It was not my intention to turn this essay into a critique of President Obama's foreign policy, mainly because I wanted to avoid bringing the red herring of partisanship into what ought to be a debate about the best interests of the US in Cuba. Besides, although twice I did not vote for Mr. Obama, I actually agree with some of his policy decisions, such as trying to close the Guantanamo prison, or relaxing restrictions on Cuban-American travel and remittances to the island. Still, it is impossible to discuss the recent changes in US policy toward Cuba outside the context of President Obama's entire foreign-policy record.
A few years ago, the President defined the tenet of his foreign policy as "Don't Do Stupid S..." The more I look at this Castro deal, the more I see it as another example of that same stupid stuff he wished to avoid. In this light, his latest exploit belongs right next to other foreign-policy disasters, such as the Russian reset, the Syrian red line and the handling of the Egyptian crisis.
By almost every parameter, this agreement with Castro is a bad one. First, President Obama ignored Alan Gross' predicament for almost five years while the hostage's health deteriorated. Then he rushed in to negotiate under pressure, to avoid the black eye the death of the hapless Mr. Gross would have represented. Once at the negotiating table, Mr. Obama reneged on his principle that a swap for the convicted Cuban spies was unacceptable, and went on to release them. Then he went farther, and gave Castro another item from his wish list: removing Cuba from the roster of countries that support terrorism. Then he went even farther and granted Castro the political legitimacy implied by US diplomatic recognition -- the legitimacy he craves to perpetuate his regime in the hands of his chosen heirs. All this in exchange for little, aside from the emaciated Mr. Gross.
Thus, President Obama not only handed Castro a huge propaganda victory, but also created a dangerous precedent by signaling our enemies that major policy concessions can be gained by taking an American hostage. What's worse, he relinquished the two basic tenets of our Cuba policy: the principle of reciprocity -- whereby the US would relax their policy of isolation as the Castros relaxed their absolute control over the island -- and the emphasis on genuine freedom for the Cuban people. On this last issue, Mr. Obama broke his personal promise to Cuban dissidents.
The justification for this dramatic reversal can be summarized in three words: "Hope in Change." Mr. Obama hopes that his change will achieve three goals: to tilt Cuba's internal dynamic toward a transition to democracy; to encourage Latin American nations to pressure Cuba to improve its human-rights record; and to enhance the perception of the US in the region. I fear he will be sorely disappointed on all three. Blaming the US is too valuable a commodity for Latin American populists to discard it so easily. It is naïve to believe that the same nations who have insisted on Cuba joining the OAS and the Summit of the Americas will apply any significant pressure on the human-rights issue. Hoping that American engagement will substantially change Cuba's internal dynamic goes beyond wishful thinking. Why would American engagement succeed where others have failed? Is American engagement inherently superior to others?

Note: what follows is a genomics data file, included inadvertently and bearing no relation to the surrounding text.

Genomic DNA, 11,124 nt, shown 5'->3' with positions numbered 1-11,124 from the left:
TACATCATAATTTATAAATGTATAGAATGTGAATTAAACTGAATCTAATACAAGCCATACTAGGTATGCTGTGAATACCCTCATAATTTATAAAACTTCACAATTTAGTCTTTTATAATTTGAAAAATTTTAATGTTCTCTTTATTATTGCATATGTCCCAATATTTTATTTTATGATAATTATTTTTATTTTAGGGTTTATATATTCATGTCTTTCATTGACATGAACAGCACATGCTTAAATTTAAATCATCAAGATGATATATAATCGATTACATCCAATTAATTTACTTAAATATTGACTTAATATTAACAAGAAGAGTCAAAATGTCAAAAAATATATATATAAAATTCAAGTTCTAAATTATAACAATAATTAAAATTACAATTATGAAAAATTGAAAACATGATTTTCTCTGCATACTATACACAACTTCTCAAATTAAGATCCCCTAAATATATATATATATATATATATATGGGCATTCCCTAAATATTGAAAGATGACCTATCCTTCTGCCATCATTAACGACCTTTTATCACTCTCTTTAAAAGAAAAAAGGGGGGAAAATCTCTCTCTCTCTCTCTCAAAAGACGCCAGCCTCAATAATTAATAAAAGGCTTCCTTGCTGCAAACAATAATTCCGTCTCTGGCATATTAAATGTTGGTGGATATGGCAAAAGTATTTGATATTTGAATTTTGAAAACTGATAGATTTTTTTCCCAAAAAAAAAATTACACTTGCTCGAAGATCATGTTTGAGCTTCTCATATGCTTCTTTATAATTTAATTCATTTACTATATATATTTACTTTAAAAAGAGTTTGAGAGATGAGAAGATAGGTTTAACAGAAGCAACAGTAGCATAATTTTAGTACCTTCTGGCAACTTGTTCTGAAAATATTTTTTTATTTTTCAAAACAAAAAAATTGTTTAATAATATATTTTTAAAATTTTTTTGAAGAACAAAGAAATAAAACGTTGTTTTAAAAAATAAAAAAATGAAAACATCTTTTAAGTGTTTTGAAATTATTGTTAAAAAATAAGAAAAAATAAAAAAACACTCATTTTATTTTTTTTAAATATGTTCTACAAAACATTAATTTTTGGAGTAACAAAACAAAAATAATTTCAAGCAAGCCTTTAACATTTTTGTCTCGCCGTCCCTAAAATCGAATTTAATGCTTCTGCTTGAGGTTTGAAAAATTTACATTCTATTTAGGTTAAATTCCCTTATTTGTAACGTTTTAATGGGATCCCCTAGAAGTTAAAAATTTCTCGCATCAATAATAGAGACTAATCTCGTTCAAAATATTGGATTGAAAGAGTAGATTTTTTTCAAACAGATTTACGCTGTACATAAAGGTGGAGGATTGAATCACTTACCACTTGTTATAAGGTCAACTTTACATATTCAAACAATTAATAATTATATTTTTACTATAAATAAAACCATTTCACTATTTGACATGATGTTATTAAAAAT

This is possibly the most important flaw in the liberal approach to US-Cuba policy. Curiously, the same people who reject the idea of American exceptionalism are willing to believe that American engagement will make all the difference in Cuba. They are imbued by a belief -- I call it the "reaction theory" -- that explains everything that happens in Cuba as a reaction to an American action. According to this, Fidel Castro embraced the Soviets because of US hostility, or invaded Angola to derail President Carter's attempt to normalize relations. This profoundly racist theory consistently overestimates the power of US engagement, and underestimates the Cubans' ability to exercise free will and make decisions as rational actors.
The truth is that the Cuban regime has always favored internal control above all else, including the welfare of its own people. No enticement will be sufficient to change their minds. This will begin to change only when a new generation takes the reins of power. It was in that eventuality where the old policy had its best chance to work. By surrendering our incentives now, this deal squandered that possibility, decreasing the chance of near-term democratization in favor of goals that are, at best, uncertain.
It is true that foreign policy is a pragmatic business where you are forced to make unsavory decisions to uphold other priorities. Cuba, however, offered the US a rare opportunity to align national security with a principled policy in support of democracy and human rights. In favoring stability over regime change, this deal with Raul Castro smacks of the times when the US legitimized cruel Latin American tyrannies for the sake of geopolitical stability.
This post is part of a Huffington Post blog series called "90 Miles: Rethinking the Future of U.S.-Cuba Relations." The series puts the spotlight on the emerging relations between two long-standing Western Hemisphere foes and will feature pre-eminent thought leaders from the public and private sectors, academia, the NGO community, and prominent observers from both countries. Read all the other posts in the series here.
If you'd like to contribute your own blog on this topic, send a 500-850-word post to email@example.com (subject line: "90 Miles").